This article is part of the Black Monuments Project, which imagines a world that celebrates black heroes in 54 U.S. states and territories.
John Lewis is one of the most legendary civil rights leaders of the 20th century. Inspired by the work of the Rev. Martin Luther King Jr. — who would eventually become one of his confidants — Lewis became one of the most influential voices against segregation in the Jim Crow South.
Lewis — who was born to sharecroppers outside of Troy, Alabama, in 1940 — started his activism at historically black university Fisk University. As a student at Fisk, Lewis organized sit-in demonstrations at segregated lunch counters in Nashville, Tennessee. He also participated in Freedom Rides, where he sat in seats reserved for white patrons on segregated buses. He went on to become a leader in the Student Nonviolent Coordinating Committee, where he worked on voter registration drives and community action programs.
In 1963, Lewis was the keynote speaker for the historic March on Washington as one of the “big six” leaders of the civil rights movement. He is the only speaker who is still living today. “By the force of our demands, our determination and our numbers, we shall splinter the segregated South into a thousand pieces and put them together in the image of God and democracy,” Lewis said in his 1963 speech. “We must say: ‘Wake up America! Wake up!’ For we cannot stop, and we will not and cannot be patient.”
Then in Selma, Alabama, on March 7, 1965, he led around 600 people across the Edmund Pettus Bridge in a march to Montgomery to advocate for voting rights in the state. The march would later be referred to as “Bloody Sunday,” as Alabama state troopers met them at the foot of the bridge. When protesters refused to turn back, the state troopers set off tear gas and beat the nonviolent protesters with clubs. That gruesome march where Lewis’ skull was fractured — reenacted in Ava DuVernay’s Selma — helped accelerate the passage of the Voting Rights Act of 1965.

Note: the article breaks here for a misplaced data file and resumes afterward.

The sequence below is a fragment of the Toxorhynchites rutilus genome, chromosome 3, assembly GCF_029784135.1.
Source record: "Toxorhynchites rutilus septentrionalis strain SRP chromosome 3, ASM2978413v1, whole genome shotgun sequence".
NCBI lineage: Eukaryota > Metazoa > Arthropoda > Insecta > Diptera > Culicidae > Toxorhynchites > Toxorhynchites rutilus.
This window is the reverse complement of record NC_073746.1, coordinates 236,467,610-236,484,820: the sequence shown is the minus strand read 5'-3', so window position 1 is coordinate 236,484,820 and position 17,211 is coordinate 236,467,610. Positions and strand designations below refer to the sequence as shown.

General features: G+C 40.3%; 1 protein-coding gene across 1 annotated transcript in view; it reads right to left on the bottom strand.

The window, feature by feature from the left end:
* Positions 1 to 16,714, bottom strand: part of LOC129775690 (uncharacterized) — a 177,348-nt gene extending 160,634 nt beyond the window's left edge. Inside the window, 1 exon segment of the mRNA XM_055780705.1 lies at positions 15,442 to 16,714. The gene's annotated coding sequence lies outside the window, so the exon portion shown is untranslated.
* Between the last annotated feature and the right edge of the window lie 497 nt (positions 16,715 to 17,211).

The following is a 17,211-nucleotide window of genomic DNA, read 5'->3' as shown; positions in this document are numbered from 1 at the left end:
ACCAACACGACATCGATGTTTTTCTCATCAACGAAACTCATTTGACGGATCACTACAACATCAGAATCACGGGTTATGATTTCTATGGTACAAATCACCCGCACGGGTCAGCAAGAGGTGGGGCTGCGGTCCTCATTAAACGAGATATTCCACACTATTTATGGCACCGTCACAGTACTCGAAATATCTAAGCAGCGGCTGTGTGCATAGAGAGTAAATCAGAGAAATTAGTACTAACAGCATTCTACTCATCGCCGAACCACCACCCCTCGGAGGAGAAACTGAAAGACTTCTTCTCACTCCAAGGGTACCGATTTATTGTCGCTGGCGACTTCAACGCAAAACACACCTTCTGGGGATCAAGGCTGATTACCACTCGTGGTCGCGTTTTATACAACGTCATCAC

As an advocate for nonviolent resistance, Lewis has said he’s been arrested over 40 times during the movement for equality. He was elected to Congress in November 1986 and has served as U.S. Representative of Georgia’s Fifth Congressional District since then. He has won recognition including 50 honorary degrees and a Medal of Freedom from former President Barack Obama.
Lewis doesn’t seem to be slowing down anytime soon. In January, he told attendees at the Women’s March in Atlanta that he was “ready to march” again in opposition to hatred and inequality.
March on, indeed, Rep. Lewis.